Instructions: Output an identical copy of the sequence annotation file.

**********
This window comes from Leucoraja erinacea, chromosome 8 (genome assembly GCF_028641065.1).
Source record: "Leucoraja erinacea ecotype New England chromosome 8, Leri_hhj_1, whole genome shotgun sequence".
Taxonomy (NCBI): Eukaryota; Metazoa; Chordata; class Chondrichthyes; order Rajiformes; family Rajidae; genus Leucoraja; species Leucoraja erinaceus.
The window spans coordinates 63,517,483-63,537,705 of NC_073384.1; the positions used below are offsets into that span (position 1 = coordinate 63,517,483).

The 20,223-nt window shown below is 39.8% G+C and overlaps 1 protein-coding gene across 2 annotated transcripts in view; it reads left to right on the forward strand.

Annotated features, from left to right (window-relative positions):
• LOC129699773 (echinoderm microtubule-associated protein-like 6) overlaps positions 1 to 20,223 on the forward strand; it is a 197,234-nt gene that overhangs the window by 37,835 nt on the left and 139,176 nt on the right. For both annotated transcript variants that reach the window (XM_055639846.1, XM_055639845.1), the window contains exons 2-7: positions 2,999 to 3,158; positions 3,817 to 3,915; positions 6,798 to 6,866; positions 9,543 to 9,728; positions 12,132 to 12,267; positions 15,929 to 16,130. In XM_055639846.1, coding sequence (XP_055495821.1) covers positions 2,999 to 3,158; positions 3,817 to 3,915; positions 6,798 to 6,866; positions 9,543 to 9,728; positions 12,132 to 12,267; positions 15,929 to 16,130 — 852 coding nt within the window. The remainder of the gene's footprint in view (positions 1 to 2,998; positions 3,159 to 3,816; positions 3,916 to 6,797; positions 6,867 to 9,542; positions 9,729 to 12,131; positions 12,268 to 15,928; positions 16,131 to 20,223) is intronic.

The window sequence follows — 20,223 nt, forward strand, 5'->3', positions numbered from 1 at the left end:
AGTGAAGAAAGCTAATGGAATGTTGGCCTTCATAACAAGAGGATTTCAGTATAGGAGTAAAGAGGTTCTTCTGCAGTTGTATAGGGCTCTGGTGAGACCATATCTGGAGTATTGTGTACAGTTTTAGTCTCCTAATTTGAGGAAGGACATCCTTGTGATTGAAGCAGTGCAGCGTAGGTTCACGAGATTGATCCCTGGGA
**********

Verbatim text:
This window comes from Leucoraja erinacea, chromosome 8 (genome assembly GCF_028641065.1).
Source record: "Leucoraja erinacea ecotype New England chromosome 8, Leri_hhj_1, whole genome shotgun sequence".
Taxonomy (NCBI): Eukaryota; Metazoa; Chordata; class Chondrichthyes; order Rajiformes; family Rajidae; genus Leucoraja; species Leucoraja erinaceus.
The window spans coordinates 63,517,483-63,537,705 of NC_073384.1; the positions used below are offsets into that span (position 1 = coordinate 63,517,483).

The 20,223-nt window shown below is 39.8% G+C and overlaps 1 protein-coding gene across 2 annotated transcripts in view; it reads left to right on the forward strand.

Annotated features, from left to right (window-relative positions):
• LOC129699773 (echinoderm microtubule-associated protein-like 6) overlaps positions 1 to 20,223 on the forward strand; it is a 197,234-nt gene that overhangs the window by 37,835 nt on the left and 139,176 nt on the right. For both annotated transcript variants that reach the window (XM_055639846.1, XM_055639845.1), the window contains exons 2-7: positions 2,999 to 3,158; positions 3,817 to 3,915; positions 6,798 to 6,866; positions 9,543 to 9,728; positions 12,132 to 12,267; positions 15,929 to 16,130. In XM_055639846.1, coding sequence (XP_055495821.1) covers positions 2,999 to 3,158; positions 3,817 to 3,915; positions 6,798 to 6,866; positions 9,543 to 9,728; positions 12,132 to 12,267; positions 15,929 to 16,130 — 852 coding nt within the window. The remainder of the gene's footprint in view (positions 1 to 2,998; positions 3,159 to 3,816; positions 3,916 to 6,797; positions 6,867 to 9,542; positions 9,729 to 12,131; positions 12,268 to 15,928; positions 16,131 to 20,223) is intronic.

The window sequence follows — 20,223 nt, forward strand, 5'->3', positions numbered from 1 at the left end:
AGTGAAGAAAGCTAATGGAATGTTGGCCTTCATAACAAGAGGATTTCAGTATAGGAGTAAAGAGGTTCTTCTGCAGTTGTATAGGGCTCTGGTGAGACCATATCTGGAGTATTGTGTACAGTTTTAGTCTCCTAATTTGAGGAAGGACATCCTTGTGATTGAAGCAGTGCAGCGTAGGTTCACGAGATTGATCCCTGGGA